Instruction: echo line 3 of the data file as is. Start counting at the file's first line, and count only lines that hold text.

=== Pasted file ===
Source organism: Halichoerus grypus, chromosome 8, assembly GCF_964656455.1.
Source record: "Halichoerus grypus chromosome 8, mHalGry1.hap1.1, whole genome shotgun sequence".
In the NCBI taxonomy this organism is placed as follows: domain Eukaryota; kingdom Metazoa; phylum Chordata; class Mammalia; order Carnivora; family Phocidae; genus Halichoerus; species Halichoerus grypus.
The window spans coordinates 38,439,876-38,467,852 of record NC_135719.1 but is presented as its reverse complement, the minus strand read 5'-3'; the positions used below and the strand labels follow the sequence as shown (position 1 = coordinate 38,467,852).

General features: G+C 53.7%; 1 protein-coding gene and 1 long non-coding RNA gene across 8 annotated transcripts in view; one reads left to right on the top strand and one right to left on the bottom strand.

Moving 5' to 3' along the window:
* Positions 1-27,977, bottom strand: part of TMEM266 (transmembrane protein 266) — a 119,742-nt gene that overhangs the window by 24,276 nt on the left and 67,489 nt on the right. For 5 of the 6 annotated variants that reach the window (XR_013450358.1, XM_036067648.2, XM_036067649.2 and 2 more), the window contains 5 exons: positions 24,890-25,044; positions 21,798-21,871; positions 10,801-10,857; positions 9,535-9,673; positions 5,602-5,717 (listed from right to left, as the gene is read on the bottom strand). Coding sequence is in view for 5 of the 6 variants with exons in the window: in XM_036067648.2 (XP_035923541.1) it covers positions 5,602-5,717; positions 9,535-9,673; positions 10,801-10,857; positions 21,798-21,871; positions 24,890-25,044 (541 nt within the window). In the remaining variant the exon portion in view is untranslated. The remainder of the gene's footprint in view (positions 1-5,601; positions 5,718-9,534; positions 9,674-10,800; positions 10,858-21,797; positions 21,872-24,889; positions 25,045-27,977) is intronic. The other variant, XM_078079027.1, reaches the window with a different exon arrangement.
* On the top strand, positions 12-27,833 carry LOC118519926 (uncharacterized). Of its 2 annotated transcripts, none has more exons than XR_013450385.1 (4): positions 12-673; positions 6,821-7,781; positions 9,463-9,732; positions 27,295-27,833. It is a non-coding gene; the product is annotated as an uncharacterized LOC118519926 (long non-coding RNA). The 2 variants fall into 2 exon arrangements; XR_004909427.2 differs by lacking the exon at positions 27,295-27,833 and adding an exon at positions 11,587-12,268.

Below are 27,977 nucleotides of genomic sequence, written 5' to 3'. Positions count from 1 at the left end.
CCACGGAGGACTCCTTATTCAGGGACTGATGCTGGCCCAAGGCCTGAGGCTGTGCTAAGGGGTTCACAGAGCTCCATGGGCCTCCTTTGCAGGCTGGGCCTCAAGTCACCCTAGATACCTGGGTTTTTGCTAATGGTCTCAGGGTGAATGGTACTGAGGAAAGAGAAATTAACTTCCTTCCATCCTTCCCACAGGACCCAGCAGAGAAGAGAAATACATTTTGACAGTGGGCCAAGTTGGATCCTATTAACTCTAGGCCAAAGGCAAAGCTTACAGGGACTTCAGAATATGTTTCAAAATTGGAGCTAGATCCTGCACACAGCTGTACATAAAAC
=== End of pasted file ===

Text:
In the NCBI taxonomy this organism is placed as follows: domain Eukaryota; kingdom Metazoa; phylum Chordata; class Mammalia; order Carnivora; family Phocidae; genus Halichoerus; species Halichoerus grypus.